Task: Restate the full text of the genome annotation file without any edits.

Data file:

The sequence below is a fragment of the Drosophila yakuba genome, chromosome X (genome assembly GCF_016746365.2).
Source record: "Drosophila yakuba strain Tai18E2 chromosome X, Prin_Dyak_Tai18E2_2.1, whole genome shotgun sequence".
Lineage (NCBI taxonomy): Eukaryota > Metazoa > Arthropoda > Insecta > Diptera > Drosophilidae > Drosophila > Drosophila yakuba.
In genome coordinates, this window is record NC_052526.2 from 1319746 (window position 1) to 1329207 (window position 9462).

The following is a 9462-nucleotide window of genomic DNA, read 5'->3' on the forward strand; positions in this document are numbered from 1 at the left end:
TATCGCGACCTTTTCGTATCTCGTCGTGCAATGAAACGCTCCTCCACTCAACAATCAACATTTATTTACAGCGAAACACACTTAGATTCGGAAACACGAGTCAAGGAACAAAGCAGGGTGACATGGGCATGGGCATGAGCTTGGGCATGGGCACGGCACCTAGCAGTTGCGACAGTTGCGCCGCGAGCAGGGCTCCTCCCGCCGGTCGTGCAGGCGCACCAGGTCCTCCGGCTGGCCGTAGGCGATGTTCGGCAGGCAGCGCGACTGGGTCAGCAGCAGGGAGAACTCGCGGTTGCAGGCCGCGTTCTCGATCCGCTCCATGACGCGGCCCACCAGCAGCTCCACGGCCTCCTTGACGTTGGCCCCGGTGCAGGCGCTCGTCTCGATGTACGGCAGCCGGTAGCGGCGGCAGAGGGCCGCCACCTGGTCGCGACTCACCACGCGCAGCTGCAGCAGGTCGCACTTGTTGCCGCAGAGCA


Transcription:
The sequence below is a fragment of the Drosophila yakuba genome, chromosome X (genome assembly GCF_016746365.2).
Source record: "Drosophila yakuba strain Tai18E2 chromosome X, Prin_Dyak_Tai18E2_2.1, whole genome shotgun sequence".
Lineage (NCBI taxonomy): Eukaryota > Metazoa > Arthropoda > Insecta > Diptera > Drosophilidae > Drosophila > Drosophila yakuba.
In genome coordinates, this window is record NC_052526.2 from 1319746 (window position 1) to 1329207 (window position 9462).

The following is a 9462-nucleotide window of genomic DNA, read 5'->3' on the forward strand; positions in this document are numbered from 1 at the left end:
TATCGCGACCTTTTCGTATCTCGTCGTGCAATGAAACGCTCCTCCACTCAACAATCAACATTTATTTACAGCGAAACACACTTAGATTCGGAAACACGAGTCAAGGAACAAAGCAGGGTGACATGGGCATGGGCATGAGCTTGGGCATGGGCACGGCACCTAGCAGTTGCGACAGTTGCGCCGCGAGCAGGGCTCCTCCCGCCGGTCGTGCAGGCGCACCAGGTCCTCCGGCTGGCCGTAGGCGATGTTCGGCAGGCAGCGCGACTGGGTCAGCAGCAGGGAGAACTCGCGGTTGCAGGCCGCGTTCTCGATCCGCTCCATGACGCGGCCCACCAGCAGCTCCACGGCCTCCTTGACGTTGGCCCCGGTGCAGGCGCTCGTCTCGATGTACGGCAGCCGGTAGCGGCGGCAGAGGGCCGCCACCTGGTCGCGACTCACCACGCGCAGCTGCAGCAGGTCGCACTTGTTGCCGCAGAGCA